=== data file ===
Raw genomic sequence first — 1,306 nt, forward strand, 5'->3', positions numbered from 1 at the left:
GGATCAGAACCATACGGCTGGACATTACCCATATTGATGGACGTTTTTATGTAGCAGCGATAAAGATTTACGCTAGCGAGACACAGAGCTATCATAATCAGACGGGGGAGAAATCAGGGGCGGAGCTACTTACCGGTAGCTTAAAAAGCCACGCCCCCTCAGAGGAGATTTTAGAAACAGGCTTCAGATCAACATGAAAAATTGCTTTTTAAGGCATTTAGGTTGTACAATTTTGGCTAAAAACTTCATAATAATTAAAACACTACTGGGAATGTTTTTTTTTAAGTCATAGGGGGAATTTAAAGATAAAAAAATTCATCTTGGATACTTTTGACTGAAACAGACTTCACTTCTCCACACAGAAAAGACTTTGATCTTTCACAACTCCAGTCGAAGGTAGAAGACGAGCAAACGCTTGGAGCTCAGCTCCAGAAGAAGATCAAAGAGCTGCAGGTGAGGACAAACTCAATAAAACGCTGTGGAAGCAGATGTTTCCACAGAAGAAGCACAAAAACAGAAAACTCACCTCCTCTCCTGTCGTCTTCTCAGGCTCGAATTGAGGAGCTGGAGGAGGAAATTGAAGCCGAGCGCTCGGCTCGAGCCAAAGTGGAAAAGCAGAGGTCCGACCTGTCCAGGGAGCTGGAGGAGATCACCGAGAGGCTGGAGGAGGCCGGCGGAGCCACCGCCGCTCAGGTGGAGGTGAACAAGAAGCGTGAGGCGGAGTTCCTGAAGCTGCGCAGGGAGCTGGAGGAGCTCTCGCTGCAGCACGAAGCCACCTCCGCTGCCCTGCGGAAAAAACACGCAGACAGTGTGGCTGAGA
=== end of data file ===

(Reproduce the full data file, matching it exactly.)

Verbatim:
Raw genomic sequence first — 1,306 nt, forward strand, 5'->3', positions numbered from 1 at the left:
GGATCAGAACCATACGGCTGGACATTACCCATATTGATGGACGTTTTTATGTAGCAGCGATAAAGATTTACGCTAGCGAGACACAGAGCTATCATAATCAGACGGGGGAGAAATCAGGGGCGGAGCTACTTACCGGTAGCTTAAAAAGCCACGCCCCCTCAGAGGAGATTTTAGAAACAGGCTTCAGATCAACATGAAAAATTGCTTTTTAAGGCATTTAGGTTGTACAATTTTGGCTAAAAACTTCATAATAATTAAAACACTACTGGGAATGTTTTTTTTTAAGTCATAGGGGGAATTTAAAGATAAAAAAATTCATCTTGGATACTTTTGACTGAAACAGACTTCACTTCTCCACACAGAAAAGACTTTGATCTTTCACAACTCCAGTCGAAGGTAGAAGACGAGCAAACGCTTGGAGCTCAGCTCCAGAAGAAGATCAAAGAGCTGCAGGTGAGGACAAACTCAATAAAACGCTGTGGAAGCAGATGTTTCCACAGAAGAAGCACAAAAACAGAAAACTCACCTCCTCTCCTGTCGTCTTCTCAGGCTCGAATTGAGGAGCTGGAGGAGGAAATTGAAGCCGAGCGCTCGGCTCGAGCCAAAGTGGAAAAGCAGAGGTCCGACCTGTCCAGGGAGCTGGAGGAGATCACCGAGAGGCTGGAGGAGGCCGGCGGAGCCACCGCCGCTCAGGTGGAGGTGAACAAGAAGCGTGAGGCGGAGTTCCTGAAGCTGCGCAGGGAGCTGGAGGAGCTCTCGCTGCAGCACGAAGCCACCTCCGCTGCCCTGCGGAAAAAACACGCAGACAGTGTGGCTGAGA